I'm not sure how this happened, I was never inspired to write a book, but I sure do enjoy telling stories. So I wrote a few of them down.
My first radio job was at the third FM station in the country to switch to a rock format. I'm going to tell you about my 1974 interview with The Doors Jim Morrison. Who died in Paris in 1971. Or my vacation on the road with Skynyrd.
One of the most challenging things about writing this book was reliving the story of how a serial rapist trapped, beat, and raped my girlfriend. You will read about what happened to her, how she dealt with it, and how it affected her life and mine.
I also detail how my magazine, Radio Magazine, was embezzled by Stax Records and Union Planters Bank, how I helped the Attorney General at the time, Hugh Stanton, in his investigation into the bank and one of its officials.
Radio Daze takes a lighthearted look at some serious issues. It also gives you an inside look at the other side of the radio microphone and what it was like to be a disc jockey in the seventies. Radio was fun then. The DJs got free albums, concert tickets, movies, and meals, much different from today's radio.
Mitch McCracken has spent most of his adult life as a Disc Jockey on album rock stations. Before his radio career, he was the class clown. He still thinks he’s funny but admits he has no class. McCracken’s first job in radio was at the third station to go rock on FM, WMC FM in Memphis. When DJs played what they wanted to play and said what they wanted to say. Much different from the radio of today. Radio was fun then, especially if you have a dream job, working for the Father of Rock and Roll, Sam Phillips, at his station in Florence, Ala, WQLT. Working for Estelle Axton, the “AX” of Stax Records, was another high point of his career. McCracken accepted the position of National Promotion Director of her new label, Fretone Records. Mitch took their first record right up the charts, and “Disco Duck” by Rick Dees was named the Peoples Choice Award Winner of 1977. Mitch is known among his friends and family for his storytelling. His writing style makes you think he is sitting right there with you telling his story, like his 1974 interview with Jim Morrison, who died in Paris in 1971.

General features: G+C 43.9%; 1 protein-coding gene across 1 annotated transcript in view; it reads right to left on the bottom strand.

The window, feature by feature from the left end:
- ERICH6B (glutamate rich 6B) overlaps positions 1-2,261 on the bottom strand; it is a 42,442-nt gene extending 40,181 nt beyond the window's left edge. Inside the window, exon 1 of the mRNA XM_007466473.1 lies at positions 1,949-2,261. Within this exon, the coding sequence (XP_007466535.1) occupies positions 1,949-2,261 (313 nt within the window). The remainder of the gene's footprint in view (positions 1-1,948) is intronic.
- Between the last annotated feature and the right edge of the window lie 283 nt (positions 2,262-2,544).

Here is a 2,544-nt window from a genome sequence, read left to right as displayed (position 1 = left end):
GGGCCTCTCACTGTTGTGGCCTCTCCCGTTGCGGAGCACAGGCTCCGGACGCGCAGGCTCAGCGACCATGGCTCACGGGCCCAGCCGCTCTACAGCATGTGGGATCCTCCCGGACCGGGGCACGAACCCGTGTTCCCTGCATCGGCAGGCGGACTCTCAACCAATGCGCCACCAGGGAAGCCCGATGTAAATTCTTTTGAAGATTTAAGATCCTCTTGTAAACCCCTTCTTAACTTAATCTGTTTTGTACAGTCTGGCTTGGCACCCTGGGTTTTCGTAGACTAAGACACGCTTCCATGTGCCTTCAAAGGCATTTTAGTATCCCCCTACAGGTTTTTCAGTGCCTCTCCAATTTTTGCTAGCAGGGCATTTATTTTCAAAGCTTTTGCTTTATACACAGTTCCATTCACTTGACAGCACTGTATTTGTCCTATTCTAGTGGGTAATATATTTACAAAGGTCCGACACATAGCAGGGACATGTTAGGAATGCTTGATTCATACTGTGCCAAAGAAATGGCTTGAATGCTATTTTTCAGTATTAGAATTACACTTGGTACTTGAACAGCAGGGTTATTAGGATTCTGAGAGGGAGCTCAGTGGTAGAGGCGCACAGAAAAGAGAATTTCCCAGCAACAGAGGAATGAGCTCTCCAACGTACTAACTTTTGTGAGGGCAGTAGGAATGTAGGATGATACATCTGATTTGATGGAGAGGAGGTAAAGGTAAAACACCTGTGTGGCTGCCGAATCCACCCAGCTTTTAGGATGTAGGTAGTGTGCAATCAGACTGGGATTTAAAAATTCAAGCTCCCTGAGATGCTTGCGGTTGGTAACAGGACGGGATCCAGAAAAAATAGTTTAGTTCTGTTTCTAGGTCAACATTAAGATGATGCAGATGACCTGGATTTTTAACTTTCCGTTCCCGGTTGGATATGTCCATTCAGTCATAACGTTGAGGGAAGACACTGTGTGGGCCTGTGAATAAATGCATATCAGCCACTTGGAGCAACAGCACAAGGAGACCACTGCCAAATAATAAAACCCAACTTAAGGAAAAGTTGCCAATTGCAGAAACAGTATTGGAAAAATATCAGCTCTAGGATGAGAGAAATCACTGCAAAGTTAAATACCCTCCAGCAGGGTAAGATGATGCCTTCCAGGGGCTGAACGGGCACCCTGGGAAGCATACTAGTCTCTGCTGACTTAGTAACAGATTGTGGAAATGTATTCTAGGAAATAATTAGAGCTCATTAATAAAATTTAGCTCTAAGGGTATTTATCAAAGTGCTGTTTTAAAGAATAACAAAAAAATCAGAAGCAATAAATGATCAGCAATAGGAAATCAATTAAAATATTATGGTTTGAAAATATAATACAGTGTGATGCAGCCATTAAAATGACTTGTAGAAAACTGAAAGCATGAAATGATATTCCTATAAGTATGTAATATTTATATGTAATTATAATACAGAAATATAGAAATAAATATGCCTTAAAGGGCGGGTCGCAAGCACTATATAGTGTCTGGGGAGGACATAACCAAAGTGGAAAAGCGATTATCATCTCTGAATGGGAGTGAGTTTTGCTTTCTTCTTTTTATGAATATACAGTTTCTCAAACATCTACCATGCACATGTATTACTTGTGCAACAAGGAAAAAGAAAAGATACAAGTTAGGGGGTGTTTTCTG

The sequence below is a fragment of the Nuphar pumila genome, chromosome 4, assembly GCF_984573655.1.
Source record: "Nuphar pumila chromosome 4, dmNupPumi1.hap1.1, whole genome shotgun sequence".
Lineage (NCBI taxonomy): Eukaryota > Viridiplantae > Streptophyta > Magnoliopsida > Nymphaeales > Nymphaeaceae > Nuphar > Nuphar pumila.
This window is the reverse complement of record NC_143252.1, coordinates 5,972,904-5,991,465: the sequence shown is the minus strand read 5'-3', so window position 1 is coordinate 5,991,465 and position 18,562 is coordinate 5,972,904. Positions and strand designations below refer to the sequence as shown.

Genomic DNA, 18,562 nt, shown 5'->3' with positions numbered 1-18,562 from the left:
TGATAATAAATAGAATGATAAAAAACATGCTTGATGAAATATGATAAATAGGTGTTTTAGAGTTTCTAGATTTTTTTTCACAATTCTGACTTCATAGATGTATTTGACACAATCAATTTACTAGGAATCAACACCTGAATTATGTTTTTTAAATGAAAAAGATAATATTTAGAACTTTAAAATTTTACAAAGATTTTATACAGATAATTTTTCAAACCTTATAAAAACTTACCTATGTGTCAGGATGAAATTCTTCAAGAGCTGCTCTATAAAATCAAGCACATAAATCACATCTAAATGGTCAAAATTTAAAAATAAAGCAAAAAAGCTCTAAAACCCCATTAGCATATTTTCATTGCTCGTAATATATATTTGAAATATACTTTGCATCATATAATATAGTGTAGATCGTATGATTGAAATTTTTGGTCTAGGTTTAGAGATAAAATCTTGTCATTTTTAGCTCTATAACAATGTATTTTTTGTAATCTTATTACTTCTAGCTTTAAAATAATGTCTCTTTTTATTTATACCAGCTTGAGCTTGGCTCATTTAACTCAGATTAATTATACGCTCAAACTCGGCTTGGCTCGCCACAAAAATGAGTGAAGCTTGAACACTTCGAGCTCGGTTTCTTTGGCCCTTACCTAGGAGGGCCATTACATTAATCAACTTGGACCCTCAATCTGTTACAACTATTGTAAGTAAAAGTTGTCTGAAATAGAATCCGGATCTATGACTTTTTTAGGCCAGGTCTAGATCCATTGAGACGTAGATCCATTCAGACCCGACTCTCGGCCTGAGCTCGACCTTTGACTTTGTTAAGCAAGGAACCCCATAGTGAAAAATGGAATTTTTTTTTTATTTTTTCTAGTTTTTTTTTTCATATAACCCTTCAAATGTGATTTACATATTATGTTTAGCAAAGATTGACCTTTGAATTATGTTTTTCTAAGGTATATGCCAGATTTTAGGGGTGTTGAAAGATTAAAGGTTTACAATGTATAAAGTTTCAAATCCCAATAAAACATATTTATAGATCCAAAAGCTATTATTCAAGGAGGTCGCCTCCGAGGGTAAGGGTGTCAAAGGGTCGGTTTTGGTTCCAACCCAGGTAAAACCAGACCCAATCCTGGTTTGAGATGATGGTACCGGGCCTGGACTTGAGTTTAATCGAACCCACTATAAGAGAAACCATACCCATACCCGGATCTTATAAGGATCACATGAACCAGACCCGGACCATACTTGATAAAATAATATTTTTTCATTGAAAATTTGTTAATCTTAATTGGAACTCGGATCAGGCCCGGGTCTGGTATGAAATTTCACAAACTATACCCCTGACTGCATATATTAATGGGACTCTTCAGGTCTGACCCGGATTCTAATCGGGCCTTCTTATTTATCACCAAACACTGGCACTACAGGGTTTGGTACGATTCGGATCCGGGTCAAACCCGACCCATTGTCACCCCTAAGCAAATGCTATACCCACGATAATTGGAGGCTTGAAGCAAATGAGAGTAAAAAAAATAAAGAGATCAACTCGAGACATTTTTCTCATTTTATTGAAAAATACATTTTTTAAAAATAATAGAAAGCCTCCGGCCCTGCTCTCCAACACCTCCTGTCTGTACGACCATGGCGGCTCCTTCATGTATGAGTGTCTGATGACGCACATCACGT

...and after. The female sex has always been my favorite. I wasn't shown a lot of love growing up. That could have been devastating for me had it not been for my female friends. They were kind and nurturing. It made a big difference when I got motherly love from my motherly friends.
Radio Daze 1970-1976
Bea wasn’t just a good girl; she was a good person. In fact, she was one of the best people I have ever known. She cared more about me than anyone ever had. She showed me what love was. It didn’t have to be about being my girlfriend, just caring. I don’t know what I would have done if it hadn’t been for her. I know that God brought her into my life to show me that I was loved. To help guide me through the hard times at home. She is the reason I don’t hate women. That I respect them and love them, she showed me not only what love is but how to express it. She told me love is about giving. She taught me that if you really love someone, their happiness and desires are more important than your own. To never offer your heart to someone who isn’t willing to do the same. If they are willing to put their heart in your hand, only then are they worthy of yours. If you want trust, you must first give trust. A relationship is about giving, not taking, expressing love, not suppressing it.